Carl Panzram is sent to Leavenworth Prison for burglary. While there, he is brutally beaten by a guard. Neophyte guard Henry Lesser feels sympathy for Panzram, befriends him, and gets him ... See full summary »
Robert Sean Leonard,
Tom Crick, a high school history teacher, is having trouble connecting - with his class, with his wife. He ventures into telling his class stories about his young adulthood in the Fens ... See full summary »
Battling insomnia & undiagnosed PTSD, a war veteran works nights as a projectionist at a decrepit theater. While struggling to adapt to civilian life, he soon finds himself tangled in an inescapable web of seduction, addiction, & violence.
Johnny Twennies, a newspaper columnist in present-day New York, is a jauntily cheerful, very friendly, totally honest and upstanding young man who happens to be completely oblivious to any technological or social changes in the past 70 years. He routinely uses telegrams, a manual typewriter, and a manual toaster, and to the pleasure and despair of his girlfriend conducts his personal life in correspondingly anachronistic style. One day he's threatened by criminals who want to plant a false news story. But they've never met anyone like him before... Written by
Johnny promises his editor that he will scoop the Journal American. Johnny's character is set in the 1920s, but the New York Journal American, a Hearst newspaper, did not exist until 1937, after the merger of two Hearst newspapers, the New York Journal, and the New York American. See more »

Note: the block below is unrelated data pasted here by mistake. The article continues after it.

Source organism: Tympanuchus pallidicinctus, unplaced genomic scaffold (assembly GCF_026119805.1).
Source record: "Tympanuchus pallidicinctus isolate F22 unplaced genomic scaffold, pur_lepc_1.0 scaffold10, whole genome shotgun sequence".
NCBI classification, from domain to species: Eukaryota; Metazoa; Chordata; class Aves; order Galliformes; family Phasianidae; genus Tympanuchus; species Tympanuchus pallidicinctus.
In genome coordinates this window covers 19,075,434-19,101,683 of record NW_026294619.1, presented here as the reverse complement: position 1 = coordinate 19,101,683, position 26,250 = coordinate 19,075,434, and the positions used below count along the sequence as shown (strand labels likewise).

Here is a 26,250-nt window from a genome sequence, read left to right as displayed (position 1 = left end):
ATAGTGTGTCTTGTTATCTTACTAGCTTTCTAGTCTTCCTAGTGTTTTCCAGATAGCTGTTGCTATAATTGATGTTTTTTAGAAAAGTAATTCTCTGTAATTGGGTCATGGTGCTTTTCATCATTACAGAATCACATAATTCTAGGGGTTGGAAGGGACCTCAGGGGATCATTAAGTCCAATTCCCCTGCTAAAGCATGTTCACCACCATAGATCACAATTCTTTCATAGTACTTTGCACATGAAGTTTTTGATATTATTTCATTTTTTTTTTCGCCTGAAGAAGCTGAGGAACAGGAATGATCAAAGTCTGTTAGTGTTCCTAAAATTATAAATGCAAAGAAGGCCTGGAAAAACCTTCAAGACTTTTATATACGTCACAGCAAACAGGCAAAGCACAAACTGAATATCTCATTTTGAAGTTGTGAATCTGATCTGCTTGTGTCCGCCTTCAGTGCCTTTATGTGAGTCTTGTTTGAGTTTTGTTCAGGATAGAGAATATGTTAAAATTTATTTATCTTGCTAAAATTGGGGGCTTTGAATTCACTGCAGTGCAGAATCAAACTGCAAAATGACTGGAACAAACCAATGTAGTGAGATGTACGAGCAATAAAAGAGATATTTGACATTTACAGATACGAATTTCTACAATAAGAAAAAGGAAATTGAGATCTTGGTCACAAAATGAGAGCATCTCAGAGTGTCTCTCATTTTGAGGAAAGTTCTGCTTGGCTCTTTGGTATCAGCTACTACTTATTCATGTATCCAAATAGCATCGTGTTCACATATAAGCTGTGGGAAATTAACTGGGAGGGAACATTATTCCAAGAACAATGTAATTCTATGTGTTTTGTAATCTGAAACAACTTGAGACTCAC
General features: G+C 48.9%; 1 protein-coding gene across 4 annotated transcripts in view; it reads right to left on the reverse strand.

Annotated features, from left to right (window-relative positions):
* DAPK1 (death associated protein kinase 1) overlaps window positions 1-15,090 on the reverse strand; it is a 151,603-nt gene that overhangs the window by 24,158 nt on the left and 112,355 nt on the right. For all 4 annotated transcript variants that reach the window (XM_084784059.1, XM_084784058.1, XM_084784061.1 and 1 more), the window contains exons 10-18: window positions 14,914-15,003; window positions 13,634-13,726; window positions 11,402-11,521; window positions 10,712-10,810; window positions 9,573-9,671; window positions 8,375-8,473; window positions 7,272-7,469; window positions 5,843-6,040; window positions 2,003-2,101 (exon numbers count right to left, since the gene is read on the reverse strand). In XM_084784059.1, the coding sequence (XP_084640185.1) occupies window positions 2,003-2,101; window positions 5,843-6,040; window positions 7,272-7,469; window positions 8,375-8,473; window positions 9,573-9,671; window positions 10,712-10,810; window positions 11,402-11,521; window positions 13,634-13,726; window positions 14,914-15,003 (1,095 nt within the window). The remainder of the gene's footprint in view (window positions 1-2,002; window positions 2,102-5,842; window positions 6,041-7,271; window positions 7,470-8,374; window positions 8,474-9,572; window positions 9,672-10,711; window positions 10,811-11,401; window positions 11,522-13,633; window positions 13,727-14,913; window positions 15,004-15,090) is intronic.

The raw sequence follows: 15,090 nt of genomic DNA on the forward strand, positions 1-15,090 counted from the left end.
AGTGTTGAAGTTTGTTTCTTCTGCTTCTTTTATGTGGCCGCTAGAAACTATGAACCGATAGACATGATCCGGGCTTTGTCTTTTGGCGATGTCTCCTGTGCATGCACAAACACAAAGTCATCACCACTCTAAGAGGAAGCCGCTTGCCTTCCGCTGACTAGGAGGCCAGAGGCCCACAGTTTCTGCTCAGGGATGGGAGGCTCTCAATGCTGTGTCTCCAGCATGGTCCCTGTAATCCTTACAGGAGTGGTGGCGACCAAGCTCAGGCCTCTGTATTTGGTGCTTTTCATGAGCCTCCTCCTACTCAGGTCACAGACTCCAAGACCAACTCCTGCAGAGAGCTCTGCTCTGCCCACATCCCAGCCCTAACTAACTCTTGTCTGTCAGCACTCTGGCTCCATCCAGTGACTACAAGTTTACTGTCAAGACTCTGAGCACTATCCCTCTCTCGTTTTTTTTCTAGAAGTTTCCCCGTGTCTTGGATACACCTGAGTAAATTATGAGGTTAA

This movie is nothing like I expected. It was the funniest thing I've seen in a long time. The acting of Gibson Frazier is wonderful. It was as if they picked him up right out of the 20s and dropped him modern day times. It really shows the difference of then and now. I loved all the references to the 20s and dialogue. If you don't really know a lot about the 20s, or films from that time, you won't get a lot of the humor. There is simple humor, such as the "one lump or two" bit or the way he holds the gun when you takes it from the "henchmen". There is also some racial humor in it as well. Not bad I'd say, but funny. The plot you can see unfold rather quick. But that's how most movies from that time took place. Well, I take that back, at the least the majority of movies I've seen from the past usually don't take a lot of thinking to figure out. Overall, I'd recommend this movie to anyone, young or old. If anything, just watch it for his rants in 1920s dialogue. Simply brilliant!
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